August 22, 2006

Forgotten Even in Kampala

Forgotten Even in Kampala

I wouldn’t go so far as to say that people in the South are indiffferent or unsympathetic to the crisis. But they are a bit ambivalent. It has no direct bearing on their lives.

Alicia Simoni, in an email to Open Source, August 8, 2006.

On the show tonight, you’ll hear two voices with intimate knowledge of the crisis in Northern Uganda. Alicia Simoni can’t give that perspective. She’s working towards an MA in International Peace Studies at an HIV/AIDS organization in Kampala. Like most people living there, she says, she’s hardly ever been to the north. And that parochialism isn’t neglect, it’s self-preservation. On a recent trip to Jinja, Alicia wrote that people were so hungry that some were relieved to get a positive HIV diagnosis since at least they’d finally qualify for food aid.

We’ve been emailing back and forth since we found her through her blog.

As for the war in the North… most noticeable is how little impact the crisis in the North has on the rest of the country. It’s in the headlines – and thats the extent of it. It’s a bit like being in the US and reading about the war in Iraq every day. It concerns people, and yet it doesn’t. For 20 years people in and around Kampala have heard about the atrocities to the North but they have had their own lives to live – struggling to get by in one’s own life has been difficult enough. Unless asked specifically about it no one really talks about the ongoing peace talks. When asked, most people are skeptical that anything significant will come of this process. I can’t tell if this is informed by the fact that it’s gone on for so long without end or by the attitude that people in the North are just like this – that is, prone to violence, more like animals than humans (tribal identities play a big role in Ugandan culture – every kingdom or tribe has its related stereotypes).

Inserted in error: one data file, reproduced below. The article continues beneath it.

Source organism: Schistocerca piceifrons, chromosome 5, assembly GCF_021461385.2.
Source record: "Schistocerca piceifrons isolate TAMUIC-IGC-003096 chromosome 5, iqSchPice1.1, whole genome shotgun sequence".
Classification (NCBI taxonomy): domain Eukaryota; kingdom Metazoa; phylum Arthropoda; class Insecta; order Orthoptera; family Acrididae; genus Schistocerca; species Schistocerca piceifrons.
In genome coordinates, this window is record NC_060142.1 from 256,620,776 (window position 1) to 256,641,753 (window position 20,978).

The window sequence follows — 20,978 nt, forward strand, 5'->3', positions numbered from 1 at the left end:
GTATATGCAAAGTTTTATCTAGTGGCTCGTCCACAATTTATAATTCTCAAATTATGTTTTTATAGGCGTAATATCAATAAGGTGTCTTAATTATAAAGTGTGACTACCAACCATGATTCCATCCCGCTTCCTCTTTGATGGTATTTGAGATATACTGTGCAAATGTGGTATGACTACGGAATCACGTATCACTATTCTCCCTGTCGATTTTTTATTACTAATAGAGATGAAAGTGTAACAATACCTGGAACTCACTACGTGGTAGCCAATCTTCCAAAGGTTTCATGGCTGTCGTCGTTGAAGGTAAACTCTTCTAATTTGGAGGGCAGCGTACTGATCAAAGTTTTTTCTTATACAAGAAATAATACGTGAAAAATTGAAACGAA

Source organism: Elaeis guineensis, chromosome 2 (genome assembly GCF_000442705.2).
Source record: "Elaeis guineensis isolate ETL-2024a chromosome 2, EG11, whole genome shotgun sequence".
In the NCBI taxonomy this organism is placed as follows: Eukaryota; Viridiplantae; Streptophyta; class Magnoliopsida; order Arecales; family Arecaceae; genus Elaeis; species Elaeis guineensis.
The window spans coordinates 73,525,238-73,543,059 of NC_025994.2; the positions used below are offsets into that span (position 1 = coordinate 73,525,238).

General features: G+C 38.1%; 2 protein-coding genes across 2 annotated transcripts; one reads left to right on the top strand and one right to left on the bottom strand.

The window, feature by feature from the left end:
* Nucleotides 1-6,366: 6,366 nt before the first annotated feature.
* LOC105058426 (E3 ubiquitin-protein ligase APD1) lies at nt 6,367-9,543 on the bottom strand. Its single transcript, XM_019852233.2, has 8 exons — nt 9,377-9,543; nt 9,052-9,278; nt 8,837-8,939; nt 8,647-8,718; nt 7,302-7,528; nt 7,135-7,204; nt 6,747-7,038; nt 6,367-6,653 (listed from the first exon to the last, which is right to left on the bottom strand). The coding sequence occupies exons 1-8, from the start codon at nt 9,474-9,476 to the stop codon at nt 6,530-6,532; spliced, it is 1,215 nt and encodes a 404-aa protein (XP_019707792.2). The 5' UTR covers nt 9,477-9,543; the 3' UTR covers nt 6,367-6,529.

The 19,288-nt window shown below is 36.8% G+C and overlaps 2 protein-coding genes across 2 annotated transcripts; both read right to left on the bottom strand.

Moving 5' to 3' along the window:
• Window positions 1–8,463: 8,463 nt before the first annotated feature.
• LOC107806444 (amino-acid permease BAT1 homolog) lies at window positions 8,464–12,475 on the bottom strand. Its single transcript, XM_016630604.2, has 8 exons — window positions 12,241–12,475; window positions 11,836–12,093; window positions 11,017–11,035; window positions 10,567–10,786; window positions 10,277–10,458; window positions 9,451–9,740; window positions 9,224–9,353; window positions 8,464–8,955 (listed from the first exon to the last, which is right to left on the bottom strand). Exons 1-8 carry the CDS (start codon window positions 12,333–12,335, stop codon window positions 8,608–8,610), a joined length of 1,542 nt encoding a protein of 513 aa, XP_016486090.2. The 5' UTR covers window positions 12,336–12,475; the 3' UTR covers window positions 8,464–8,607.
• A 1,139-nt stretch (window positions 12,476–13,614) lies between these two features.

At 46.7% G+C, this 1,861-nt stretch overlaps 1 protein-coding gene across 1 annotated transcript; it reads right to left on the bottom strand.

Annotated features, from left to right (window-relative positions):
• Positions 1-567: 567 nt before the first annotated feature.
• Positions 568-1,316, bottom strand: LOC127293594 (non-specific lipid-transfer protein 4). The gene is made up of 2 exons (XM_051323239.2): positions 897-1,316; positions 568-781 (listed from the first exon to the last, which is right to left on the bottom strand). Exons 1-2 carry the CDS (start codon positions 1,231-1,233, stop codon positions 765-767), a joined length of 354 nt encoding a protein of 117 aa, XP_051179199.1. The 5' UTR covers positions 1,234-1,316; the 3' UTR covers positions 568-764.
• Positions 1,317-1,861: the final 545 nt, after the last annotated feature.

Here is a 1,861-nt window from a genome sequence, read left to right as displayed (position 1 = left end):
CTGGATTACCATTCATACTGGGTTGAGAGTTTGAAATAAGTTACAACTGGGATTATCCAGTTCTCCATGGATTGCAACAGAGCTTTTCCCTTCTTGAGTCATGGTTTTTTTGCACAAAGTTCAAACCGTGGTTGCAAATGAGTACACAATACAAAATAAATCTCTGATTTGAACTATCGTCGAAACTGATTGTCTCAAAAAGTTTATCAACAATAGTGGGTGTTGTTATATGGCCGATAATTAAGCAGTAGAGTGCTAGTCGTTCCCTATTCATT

Particularly in Kampala people are critical of [President] Museveni – the widespread perception is that he is corrupt and a bit of a power-hungry fool. However this criticism has little to do with the North and everything to do with bad governance in the South – lack of electrivity, mismanaged Global Fund, etc., etc. However there is also the fact that Museveni is better than what came before – the legacy of Amin and Obote is strong. Whatever people think of Museveni, they are always sure to comment that things are better now than they were before.

From what I can tell the general perception of the LRA is that they are brutal and crazy. Barely anyone in the South has traveled North – and when I tell them that I am going they are shocked. They want to know why I am not scared to go.

Alicia Simoni, in an email to Open Source, August 8, 2006.

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  • mugume Kalyegira

    why is Mr. otunu not blaming the LRA and can you ask him of his surport of the LRA and how his own Brother is implicated as the one that edits the LRA’s website?

  • mugume Kalyegira

    this is a very one sided presentation I thing you should have someone other than Otunu since he is one of those fighting the Museveni government and was part of the brutal governments of the past. I have never heard of Mr. Otunu conderm Kony and LRA.